But even foster pet parents who decide not to keep their fosters are making a huge difference, she said. In the short term, those pets are living a much better life in a home instead of a shelter, and the socialization they receive will better equip them to find a forever home. Pet foster parents can also provide invaluable information about the pet that can help them find their perfect match faster, Bouchard added.

Thomas, of Motley Zoo, believes the pandemic will actually improve people and animals’ lives, once they have recovered from the disruption and economic losses.

“I believe this experience will improve things for a lot of people, especially their outlook and view of what really matters. We have been so caught up in the ‘first world chaos’ and now we have been forced to slow down again,” she wrote. “I believe people will take an inventory of how they live their lives and spend their time. And that the bond with animals as family will improve, more than decline.”

Efforts Are Underway to Provide Financial Help

People who have lost jobs or income may struggle to support themselves and their pets, Thomas says, but she believes help will be available for people to keep their pets.

“Finances are always a concern, surely, but that is way easier to definitively fix than finding a new home. We can raise funds if needed but we can’t just make the right home appear. I think this will be more of a poignant, guiding principle for animal welfare agencies going forward,” she said. “It will be cheaper and easier for a rescue or shelter to provide an already-placed animal some food and supportive basic vet care, than to take them in and re-home them again.”

The Humane Society, Greater Good and other charities are fundraising now to be able to sustain shelters and offer food, vet care and other supplies to pet parents who are suffering financially. The Humane Society has a list of resources for pet parents who need help now.

Measures Taken to Ensure Adoptions Will ‘Stick’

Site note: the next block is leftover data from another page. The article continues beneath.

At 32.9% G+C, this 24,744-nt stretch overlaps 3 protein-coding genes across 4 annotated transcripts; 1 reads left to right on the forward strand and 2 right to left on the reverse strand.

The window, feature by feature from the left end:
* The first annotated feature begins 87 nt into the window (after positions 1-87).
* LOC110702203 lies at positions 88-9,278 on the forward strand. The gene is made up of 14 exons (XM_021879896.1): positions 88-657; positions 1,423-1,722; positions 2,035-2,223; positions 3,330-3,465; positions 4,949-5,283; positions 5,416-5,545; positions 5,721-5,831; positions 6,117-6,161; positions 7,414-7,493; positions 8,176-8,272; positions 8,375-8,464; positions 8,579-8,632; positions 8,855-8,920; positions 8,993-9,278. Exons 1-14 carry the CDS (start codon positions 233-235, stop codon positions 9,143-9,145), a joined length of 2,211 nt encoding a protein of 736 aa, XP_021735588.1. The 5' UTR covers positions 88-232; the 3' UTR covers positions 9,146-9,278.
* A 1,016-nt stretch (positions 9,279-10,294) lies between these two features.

Rescues and shelters are also screening potential pet parents as they normally do and asking the questions about how people plan to adjust and care for their pets when they are away from home more, Thomas said. In theory, this should ensure pet parents have at least thought about how they will care for their pets when life changes back to normal.

Thomas also believes that the increased time that people are likely spending with pets they are fostering or adopting will either solidify their bond or make it clear more quickly if they are not a suitable match.

“It’s less likely that they will return them out of inconvenience,” she said. “I think if they didn’t adopt the right animal (which is what we try to minimize anyway), they will know it sooner and extra time won’t necessarily make that a rosier picture. Being home 24/7 with the wrong pet, or a difficult one, is likely to spotlight the mismatch even more so.”

For people interested in fostering but not ready to adopt, Petfinder has some great tips on how to let go of your foster dog. No. 1 tip? Choose a pet who is not a good fit for you long term.

Christy True and Tomas
By Christy True

Christy has been writing about pets for Healthy Paws for 21 dog years. She previously worked in journalism, hence her penchant for writing about offbeat animal studies and the latest viral pet trends. She has been owned by several dogs, and right now, Tomas, a Mexican street dog rescue, is staring at her because he wants a walk. Outside of work, she can usually be found sliding down a mountain near her home in Bend, Ore.